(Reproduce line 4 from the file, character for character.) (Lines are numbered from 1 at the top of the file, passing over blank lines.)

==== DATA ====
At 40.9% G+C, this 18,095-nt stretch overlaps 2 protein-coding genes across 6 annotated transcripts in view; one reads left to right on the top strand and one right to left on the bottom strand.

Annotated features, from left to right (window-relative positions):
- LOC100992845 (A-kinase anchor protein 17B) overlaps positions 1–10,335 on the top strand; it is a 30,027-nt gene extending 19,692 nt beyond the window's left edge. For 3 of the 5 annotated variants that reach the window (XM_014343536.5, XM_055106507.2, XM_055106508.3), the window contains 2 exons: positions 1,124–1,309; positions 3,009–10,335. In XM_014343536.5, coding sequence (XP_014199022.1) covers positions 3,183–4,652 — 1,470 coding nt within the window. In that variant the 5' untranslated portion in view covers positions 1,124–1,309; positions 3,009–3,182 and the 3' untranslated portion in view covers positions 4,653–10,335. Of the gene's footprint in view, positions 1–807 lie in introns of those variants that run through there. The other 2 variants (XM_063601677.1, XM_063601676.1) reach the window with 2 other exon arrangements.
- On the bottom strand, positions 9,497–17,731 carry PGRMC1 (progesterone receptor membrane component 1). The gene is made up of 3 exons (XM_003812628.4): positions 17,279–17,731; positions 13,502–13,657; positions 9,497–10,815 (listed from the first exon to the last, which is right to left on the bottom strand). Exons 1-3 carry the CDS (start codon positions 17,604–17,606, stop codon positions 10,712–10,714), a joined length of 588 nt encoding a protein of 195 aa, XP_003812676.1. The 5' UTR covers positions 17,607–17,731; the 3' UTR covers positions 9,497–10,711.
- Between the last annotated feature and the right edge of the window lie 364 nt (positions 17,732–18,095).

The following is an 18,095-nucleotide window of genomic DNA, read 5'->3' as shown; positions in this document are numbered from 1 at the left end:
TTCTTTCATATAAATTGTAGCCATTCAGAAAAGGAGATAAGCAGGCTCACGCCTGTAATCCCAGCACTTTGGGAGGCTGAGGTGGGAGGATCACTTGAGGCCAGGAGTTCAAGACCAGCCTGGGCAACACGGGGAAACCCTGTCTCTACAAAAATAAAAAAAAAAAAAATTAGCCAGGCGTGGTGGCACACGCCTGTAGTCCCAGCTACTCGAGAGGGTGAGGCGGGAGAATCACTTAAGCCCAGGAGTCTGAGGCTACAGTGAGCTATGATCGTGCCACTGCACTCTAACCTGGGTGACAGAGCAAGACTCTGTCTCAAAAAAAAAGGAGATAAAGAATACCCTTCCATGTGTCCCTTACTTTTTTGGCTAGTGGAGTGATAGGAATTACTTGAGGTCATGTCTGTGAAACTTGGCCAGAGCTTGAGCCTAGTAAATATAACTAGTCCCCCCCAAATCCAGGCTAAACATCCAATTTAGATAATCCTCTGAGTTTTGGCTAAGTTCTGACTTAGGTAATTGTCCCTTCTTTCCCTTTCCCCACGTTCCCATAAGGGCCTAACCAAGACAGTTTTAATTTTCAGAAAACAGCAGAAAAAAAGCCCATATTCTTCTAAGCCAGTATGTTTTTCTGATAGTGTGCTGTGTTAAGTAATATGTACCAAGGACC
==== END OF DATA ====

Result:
- On the bottom strand, positions 9,497–17,731 carry PGRMC1 (progesterone receptor membrane component 1). The gene is made up of 3 exons (XM_003812628.4): positions 17,279–17,731; positions 13,502–13,657; positions 9,497–10,815 (listed from the first exon to the last, which is right to left on the bottom strand). Exons 1-3 carry the CDS (start codon positions 17,604–17,606, stop codon positions 10,712–10,714), a joined length of 588 nt encoding a protein of 195 aa, XP_003812676.1. The 5' UTR covers positions 17,607–17,731; the 3' UTR covers positions 9,497–10,711.